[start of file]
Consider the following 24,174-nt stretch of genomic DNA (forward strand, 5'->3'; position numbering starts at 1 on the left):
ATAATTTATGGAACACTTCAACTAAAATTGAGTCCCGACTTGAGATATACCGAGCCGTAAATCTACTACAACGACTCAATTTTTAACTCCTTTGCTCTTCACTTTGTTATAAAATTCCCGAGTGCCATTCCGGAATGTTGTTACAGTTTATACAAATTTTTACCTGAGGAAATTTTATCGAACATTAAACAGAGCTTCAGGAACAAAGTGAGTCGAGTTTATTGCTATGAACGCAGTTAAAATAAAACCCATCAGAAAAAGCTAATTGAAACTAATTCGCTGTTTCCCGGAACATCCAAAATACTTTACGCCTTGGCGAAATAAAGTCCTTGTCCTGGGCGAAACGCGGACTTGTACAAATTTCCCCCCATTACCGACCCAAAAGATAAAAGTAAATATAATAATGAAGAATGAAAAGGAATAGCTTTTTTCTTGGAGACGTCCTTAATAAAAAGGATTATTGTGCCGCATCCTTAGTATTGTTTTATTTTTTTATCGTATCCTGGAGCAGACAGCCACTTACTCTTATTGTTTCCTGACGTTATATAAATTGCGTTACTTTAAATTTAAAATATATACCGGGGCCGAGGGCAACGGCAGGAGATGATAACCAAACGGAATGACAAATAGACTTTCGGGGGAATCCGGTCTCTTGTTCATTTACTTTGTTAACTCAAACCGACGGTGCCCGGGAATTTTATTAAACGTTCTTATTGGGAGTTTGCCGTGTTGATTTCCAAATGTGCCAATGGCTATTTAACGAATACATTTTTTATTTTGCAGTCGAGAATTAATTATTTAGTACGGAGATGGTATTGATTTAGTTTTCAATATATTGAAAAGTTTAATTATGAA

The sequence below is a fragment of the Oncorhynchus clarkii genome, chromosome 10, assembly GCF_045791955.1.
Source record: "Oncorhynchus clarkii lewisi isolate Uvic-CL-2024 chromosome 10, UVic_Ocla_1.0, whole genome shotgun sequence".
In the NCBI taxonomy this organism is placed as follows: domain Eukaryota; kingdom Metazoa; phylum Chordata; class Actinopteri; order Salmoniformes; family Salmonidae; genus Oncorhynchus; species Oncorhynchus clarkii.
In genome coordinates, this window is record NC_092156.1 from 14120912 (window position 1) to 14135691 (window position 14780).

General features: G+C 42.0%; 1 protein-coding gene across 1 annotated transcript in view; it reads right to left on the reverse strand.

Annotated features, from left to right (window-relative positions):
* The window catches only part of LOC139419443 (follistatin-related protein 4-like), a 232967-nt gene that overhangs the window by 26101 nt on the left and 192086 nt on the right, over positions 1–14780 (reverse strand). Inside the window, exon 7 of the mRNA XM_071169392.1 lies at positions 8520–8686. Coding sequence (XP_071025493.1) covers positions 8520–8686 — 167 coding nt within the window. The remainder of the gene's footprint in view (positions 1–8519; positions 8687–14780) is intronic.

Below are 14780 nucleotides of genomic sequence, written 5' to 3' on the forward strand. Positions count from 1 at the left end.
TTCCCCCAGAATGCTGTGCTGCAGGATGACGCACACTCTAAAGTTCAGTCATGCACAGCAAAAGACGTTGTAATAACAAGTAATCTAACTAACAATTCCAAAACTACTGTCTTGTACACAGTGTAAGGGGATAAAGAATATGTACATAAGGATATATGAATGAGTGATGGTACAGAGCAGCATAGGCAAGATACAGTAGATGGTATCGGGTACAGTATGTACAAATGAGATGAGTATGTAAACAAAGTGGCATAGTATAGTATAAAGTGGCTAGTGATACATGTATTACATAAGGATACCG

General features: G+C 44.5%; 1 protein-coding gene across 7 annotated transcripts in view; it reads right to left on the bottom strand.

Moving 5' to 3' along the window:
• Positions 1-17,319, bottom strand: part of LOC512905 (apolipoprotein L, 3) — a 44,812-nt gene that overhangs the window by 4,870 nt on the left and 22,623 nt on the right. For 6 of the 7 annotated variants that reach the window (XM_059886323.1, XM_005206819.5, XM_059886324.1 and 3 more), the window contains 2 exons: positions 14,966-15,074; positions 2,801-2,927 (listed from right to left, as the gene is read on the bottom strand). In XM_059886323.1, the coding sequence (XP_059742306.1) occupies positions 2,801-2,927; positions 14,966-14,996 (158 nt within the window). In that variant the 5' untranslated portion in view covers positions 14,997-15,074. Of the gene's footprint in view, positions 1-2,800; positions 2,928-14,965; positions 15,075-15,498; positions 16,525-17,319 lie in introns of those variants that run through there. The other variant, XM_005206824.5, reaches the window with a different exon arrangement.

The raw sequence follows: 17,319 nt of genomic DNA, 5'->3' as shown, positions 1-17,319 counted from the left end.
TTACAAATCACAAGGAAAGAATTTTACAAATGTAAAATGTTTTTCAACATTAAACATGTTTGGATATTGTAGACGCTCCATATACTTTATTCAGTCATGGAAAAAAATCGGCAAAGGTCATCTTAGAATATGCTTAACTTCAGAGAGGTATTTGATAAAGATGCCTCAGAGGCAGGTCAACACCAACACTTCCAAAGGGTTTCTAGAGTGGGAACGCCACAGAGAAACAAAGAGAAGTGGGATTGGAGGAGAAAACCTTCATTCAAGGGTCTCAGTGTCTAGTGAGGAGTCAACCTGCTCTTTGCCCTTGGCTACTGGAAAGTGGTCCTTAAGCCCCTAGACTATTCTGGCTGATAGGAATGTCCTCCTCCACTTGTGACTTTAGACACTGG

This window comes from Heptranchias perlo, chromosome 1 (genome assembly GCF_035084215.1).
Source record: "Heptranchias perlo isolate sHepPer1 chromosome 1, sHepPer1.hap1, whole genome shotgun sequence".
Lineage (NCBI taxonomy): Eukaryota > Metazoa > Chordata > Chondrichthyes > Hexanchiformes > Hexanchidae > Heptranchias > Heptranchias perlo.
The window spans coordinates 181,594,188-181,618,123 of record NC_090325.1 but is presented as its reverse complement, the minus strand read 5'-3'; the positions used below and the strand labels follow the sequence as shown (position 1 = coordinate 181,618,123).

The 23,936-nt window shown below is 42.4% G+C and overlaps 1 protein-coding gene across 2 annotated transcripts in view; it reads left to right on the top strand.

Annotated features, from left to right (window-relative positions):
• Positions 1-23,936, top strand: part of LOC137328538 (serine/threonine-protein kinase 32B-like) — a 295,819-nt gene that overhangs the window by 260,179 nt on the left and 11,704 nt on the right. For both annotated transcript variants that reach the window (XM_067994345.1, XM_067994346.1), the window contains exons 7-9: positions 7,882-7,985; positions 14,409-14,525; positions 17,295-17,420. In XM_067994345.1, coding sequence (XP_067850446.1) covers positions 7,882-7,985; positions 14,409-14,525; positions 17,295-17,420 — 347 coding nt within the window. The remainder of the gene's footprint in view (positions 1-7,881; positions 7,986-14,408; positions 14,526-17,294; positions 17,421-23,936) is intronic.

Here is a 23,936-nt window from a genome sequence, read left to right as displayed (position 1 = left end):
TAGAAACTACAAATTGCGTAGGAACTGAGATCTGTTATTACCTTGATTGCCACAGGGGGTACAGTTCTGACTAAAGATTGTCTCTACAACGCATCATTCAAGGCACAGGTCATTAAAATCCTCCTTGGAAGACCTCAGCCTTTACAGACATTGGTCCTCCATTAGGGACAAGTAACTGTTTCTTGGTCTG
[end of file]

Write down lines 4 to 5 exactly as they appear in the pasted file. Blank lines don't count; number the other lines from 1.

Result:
Source record: "Oncorhynchus clarkii lewisi isolate Uvic-CL-2024 chromosome 10, UVic_Ocla_1.0, whole genome shotgun sequence".
In the NCBI taxonomy this organism is placed as follows: domain Eukaryota; kingdom Metazoa; phylum Chordata; class Actinopteri; order Salmoniformes; family Salmonidae; genus Oncorhynchus; species Oncorhynchus clarkii.